Should You Work Out While Sick?

working out while sick

A scratchy throat. Runny nose. Hacking cough. You’ve got it all, thanks to some person on the bus who didn’t cover his mouth or wash his hands. Now you’re tired and achy, and it feels like you’ve been hit with the plague. All you want to do is take a NyQuil, turn on Netflix, and rest up after work—but what about your hard-earned results? You’ve been killing it on the free weights lately, and you don’t want to wreck your streak.

The question remains: should you take a few days off or should you work out while sick?

First, the best news: Active people get over illnesses faster than couch potatoes, and their symptoms are less acute. Nice! In fact, 30 minutes of regular exercise three to four times a week has been shown to raise immunity by raising levels of T cells. Congrats, you fit thing, you!

Next: there’s a difference between working out and moving your body. Working out is a structured routine, and it’s supposed to suck a little bit. When you’re working out, you should be feeling slight discomfort, sweating a bunch, and have a fast heartbeat. All of this raises stress levels in the body and ultimately builds your fitness level. Healthy bods deal with this stress, no problem. Sick bodies, however, can freak out when their compromised immune systems are hit with stress. When you’re sick, it’s probably best to choose low-intensity, solo workouts like walking, moderate biking, yoga, or swimming.

If you just can’t resist the gym and want to work out while sick, do your best to avoid spreading your contagion. We all know we should wipe off the machines after use– if you go to the gym contagious, this is doubly important. You need to use the correct etiquette, because sweat can carry mucus particles down your face and onto equipment, and cold germs can live on hard surfaces for hours. Eeeeugh. Share Promax Bars, not germs!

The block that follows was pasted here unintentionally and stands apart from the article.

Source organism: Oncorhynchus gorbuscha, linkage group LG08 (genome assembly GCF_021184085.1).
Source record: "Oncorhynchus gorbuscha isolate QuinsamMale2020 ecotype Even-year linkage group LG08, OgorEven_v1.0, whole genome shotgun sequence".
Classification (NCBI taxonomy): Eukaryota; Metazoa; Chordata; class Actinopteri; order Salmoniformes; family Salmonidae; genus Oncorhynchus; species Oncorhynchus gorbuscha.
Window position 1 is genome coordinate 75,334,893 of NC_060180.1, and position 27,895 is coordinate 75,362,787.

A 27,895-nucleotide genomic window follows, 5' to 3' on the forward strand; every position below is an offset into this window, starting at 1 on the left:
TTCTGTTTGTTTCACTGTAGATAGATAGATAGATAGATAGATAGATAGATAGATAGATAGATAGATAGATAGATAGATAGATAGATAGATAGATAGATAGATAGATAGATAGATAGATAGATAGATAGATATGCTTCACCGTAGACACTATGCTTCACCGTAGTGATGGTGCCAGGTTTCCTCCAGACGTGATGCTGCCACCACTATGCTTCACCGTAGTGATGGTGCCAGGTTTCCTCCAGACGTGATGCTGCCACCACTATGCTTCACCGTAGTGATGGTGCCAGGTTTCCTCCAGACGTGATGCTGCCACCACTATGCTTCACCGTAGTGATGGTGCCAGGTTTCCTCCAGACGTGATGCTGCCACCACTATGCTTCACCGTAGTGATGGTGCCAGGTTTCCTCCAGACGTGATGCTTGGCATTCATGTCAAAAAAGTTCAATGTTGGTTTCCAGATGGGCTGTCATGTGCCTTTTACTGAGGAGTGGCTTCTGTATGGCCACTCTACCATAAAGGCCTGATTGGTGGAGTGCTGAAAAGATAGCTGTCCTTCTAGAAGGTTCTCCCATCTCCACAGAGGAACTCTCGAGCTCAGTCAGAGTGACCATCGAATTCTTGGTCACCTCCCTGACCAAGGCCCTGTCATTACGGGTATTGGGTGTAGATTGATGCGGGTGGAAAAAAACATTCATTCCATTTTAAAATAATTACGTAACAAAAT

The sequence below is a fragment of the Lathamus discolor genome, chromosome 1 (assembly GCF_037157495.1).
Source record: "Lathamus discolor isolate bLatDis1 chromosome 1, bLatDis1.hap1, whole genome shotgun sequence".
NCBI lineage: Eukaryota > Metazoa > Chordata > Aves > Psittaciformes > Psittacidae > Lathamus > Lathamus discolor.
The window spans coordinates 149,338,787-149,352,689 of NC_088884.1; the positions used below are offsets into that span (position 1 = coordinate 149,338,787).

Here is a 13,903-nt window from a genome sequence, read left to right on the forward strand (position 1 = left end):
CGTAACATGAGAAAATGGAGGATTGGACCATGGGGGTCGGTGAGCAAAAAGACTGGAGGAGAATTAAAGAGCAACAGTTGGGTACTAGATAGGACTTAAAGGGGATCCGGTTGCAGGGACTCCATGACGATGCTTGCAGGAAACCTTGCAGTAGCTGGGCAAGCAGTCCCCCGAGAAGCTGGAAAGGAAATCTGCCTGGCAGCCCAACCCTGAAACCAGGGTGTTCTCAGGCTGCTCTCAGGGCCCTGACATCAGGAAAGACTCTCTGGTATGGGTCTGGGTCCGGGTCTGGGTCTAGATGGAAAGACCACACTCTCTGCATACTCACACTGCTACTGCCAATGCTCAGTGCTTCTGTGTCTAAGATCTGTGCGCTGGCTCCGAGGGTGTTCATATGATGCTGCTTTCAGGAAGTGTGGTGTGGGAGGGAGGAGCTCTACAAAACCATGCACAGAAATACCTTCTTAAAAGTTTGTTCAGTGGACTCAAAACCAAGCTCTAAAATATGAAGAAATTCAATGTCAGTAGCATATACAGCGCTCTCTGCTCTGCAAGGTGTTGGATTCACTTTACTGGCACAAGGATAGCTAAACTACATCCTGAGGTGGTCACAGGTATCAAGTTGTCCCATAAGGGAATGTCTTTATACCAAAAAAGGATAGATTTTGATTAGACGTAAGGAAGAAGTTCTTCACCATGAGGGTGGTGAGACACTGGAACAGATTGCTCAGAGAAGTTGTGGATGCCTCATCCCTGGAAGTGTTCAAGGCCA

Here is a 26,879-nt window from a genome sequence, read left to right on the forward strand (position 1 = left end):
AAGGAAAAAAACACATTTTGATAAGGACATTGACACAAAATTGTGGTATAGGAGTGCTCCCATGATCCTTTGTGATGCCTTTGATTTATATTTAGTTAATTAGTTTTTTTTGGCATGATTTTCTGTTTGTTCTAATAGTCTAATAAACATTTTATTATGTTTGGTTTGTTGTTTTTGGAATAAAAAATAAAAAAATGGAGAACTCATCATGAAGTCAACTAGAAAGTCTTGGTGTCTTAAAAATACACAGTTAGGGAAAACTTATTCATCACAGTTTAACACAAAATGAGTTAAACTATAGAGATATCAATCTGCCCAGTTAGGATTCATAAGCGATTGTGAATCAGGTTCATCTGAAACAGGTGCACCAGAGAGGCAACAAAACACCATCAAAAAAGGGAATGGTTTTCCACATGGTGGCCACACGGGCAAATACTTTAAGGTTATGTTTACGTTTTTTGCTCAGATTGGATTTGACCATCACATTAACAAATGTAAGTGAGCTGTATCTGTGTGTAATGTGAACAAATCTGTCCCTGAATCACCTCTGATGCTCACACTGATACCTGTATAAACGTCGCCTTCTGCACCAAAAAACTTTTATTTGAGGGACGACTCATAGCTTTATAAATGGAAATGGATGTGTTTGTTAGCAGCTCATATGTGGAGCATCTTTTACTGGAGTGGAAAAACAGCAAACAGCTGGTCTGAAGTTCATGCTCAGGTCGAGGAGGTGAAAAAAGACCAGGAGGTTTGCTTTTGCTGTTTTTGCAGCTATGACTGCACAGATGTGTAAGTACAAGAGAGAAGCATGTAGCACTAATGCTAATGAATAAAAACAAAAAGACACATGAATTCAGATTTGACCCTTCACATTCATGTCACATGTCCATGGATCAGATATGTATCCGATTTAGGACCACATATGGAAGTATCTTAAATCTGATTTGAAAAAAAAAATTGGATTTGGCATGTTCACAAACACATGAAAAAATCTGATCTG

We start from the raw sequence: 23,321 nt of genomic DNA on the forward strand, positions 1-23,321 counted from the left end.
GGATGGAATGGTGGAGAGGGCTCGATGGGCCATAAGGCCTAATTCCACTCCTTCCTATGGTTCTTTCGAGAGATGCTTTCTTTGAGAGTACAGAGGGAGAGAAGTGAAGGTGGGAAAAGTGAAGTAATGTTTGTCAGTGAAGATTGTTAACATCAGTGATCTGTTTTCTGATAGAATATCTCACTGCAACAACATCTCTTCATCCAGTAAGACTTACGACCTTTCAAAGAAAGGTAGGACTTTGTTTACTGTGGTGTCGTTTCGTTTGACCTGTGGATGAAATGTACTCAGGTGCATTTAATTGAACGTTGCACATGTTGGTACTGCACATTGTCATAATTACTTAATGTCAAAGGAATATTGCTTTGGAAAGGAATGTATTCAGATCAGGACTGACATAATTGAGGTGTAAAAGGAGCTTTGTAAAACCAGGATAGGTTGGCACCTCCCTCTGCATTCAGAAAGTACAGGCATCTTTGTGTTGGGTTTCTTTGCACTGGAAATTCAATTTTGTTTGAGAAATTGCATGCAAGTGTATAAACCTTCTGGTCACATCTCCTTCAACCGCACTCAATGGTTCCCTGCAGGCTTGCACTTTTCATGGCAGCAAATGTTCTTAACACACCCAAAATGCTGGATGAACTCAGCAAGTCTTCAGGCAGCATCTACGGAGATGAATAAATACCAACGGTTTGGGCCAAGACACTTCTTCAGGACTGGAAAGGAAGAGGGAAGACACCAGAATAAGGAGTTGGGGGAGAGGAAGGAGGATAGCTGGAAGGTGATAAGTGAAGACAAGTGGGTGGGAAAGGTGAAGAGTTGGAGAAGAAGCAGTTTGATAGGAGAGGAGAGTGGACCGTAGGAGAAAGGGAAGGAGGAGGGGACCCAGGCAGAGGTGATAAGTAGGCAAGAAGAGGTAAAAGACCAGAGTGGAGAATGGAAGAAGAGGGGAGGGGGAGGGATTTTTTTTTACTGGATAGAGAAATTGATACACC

If you feel worse after your workout, that’s your body telling you to cut back. Reduce your intensity by half, or go for half the time you usually do. Make sure you’re also getting vital nutrients to speed up the healing process—drink extra water, bland foods, fresh veggies, and plenty of protein. In fact, your protein needs are higher when you’re sick, because it helps repair cells and maintain fluid balance. This is the perfect time to have a Promax Lemon Bar—it has 18 vitamins, minerals, and antioxidants to help you recover fast.

When should you stay on the couch?

Do a “neck check.” If your symptoms are below the neck—chest congestion, aching, vomiting, or diarrhea come to mind—just consider running to the bathroom your cardio for the next few days. If you have a fever, that warning goes double: fever can cause dehydration, and raising your body temperature can make you more vulnerable to heart damage, which is no joke. Stay on the sidelines.

When you’re feeling better and want to resume your usual exercise routine, listen to your body and don’t overexert yourself. And don’t feel discouraged if you come back a little less harder/faster/better/stronger than before… resting for just one week can lead to a slight loss of strength and muscle mass, but it’ll return quickly!

In summary, if you feel too sick to go to work, you’re probably too sick to work out normally. Low-intensity movements are your friends at this time and will actually boost your body’s autoimmune response. When you get back to the gym, you’ll make up for lost time in no time.

While both are obviously important, you need to prioritize health over fitness when you’re sick. Feel better soon! For more information about how to make the most of your workouts, check back each week for tips from Promax Nutrition.

Sources:
http://www.mensfitness.com/training/training-qa-should-you-exercise-when-you%E2%80%99re-sick
http://www.cnn.com/2014/12/22/health/working-out-sick/
http://www.webmd.com/cold-and-flu/features/exercising-when-sick?page=2
http://www.webmd.boots.com/healthy-eating/features/healthy-eating-illness